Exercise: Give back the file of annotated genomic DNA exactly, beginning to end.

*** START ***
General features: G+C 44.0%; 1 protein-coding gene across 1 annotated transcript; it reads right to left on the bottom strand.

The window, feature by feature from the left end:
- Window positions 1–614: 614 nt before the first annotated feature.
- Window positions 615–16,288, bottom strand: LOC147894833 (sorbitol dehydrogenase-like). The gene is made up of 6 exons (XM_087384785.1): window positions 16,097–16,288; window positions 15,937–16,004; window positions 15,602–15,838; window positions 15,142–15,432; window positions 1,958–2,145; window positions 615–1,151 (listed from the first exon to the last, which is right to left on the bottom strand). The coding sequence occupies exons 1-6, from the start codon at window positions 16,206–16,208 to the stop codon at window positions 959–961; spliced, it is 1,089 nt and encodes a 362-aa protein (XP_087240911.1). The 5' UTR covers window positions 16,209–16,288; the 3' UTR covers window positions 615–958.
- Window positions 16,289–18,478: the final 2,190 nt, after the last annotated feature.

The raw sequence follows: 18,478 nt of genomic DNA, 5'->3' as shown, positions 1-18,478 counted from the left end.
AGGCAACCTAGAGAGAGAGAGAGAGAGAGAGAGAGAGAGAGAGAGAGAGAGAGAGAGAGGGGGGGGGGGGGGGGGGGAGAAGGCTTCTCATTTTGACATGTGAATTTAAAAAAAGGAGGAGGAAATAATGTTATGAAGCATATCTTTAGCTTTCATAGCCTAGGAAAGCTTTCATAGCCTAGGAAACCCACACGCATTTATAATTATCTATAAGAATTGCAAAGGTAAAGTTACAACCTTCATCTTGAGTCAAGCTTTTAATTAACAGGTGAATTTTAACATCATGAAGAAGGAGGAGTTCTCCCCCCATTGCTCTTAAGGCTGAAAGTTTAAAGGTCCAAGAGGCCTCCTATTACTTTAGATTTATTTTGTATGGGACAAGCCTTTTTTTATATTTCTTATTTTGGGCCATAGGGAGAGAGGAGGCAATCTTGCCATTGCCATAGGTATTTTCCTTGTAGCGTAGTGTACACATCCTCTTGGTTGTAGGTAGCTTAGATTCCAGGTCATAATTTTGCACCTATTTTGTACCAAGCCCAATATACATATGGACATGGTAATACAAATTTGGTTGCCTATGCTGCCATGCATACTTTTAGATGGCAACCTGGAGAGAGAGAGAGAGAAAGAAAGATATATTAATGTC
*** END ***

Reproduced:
General features: G+C 44.0%; 1 protein-coding gene across 1 annotated transcript; it reads right to left on the bottom strand.

The window, feature by feature from the left end:
- Window positions 1–614: 614 nt before the first annotated feature.
- Window positions 615–16,288, bottom strand: LOC147894833 (sorbitol dehydrogenase-like). The gene is made up of 6 exons (XM_087384785.1): window positions 16,097–16,288; window positions 15,937–16,004; window positions 15,602–15,838; window positions 15,142–15,432; window positions 1,958–2,145; window positions 615–1,151 (listed from the first exon to the last, which is right to left on the bottom strand). The coding sequence occupies exons 1-6, from the start codon at window positions 16,206–16,208 to the stop codon at window positions 959–961; spliced, it is 1,089 nt and encodes a 362-aa protein (XP_087240911.1). The 5' UTR covers window positions 16,209–16,288; the 3' UTR covers window positions 615–958.
- Window positions 16,289–18,478: the final 2,190 nt, after the last annotated feature.

The raw sequence follows: 18,478 nt of genomic DNA, 5'->3' as shown, positions 1-18,478 counted from the left end.
AGGCAACCTAGAGAGAGAGAGAGAGAGAGAGAGAGAGAGAGAGAGAGAGAGAGAGAGAGGGGGGGGGGGGGGGGGGGAGAAGGCTTCTCATTTTGACATGTGAATTTAAAAAAAGGAGGAGGAAATAATGTTATGAAGCATATCTTTAGCTTTCATAGCCTAGGAAAGCTTTCATAGCCTAGGAAACCCACACGCATTTATAATTATCTATAAGAATTGCAAAGGTAAAGTTACAACCTTCATCTTGAGTCAAGCTTTTAATTAACAGGTGAATTTTAACATCATGAAGAAGGAGGAGTTCTCCCCCCATTGCTCTTAAGGCTGAAAGTTTAAAGGTCCAAGAGGCCTCCTATTACTTTAGATTTATTTTGTATGGGACAAGCCTTTTTTTATATTTCTTATTTTGGGCCATAGGGAGAGAGGAGGCAATCTTGCCATTGCCATAGGTATTTTCCTTGTAGCGTAGTGTACACATCCTCTTGGTTGTAGGTAGCTTAGATTCCAGGTCATAATTTTGCACCTATTTTGTACCAAGCCCAATATACATATGGACATGGTAATACAAATTTGGTTGCCTATGCTGCCATGCATACTTTTAGATGGCAACCTGGAGAGAGAGAGAGAGAAAGAAAGATATATTAATGTC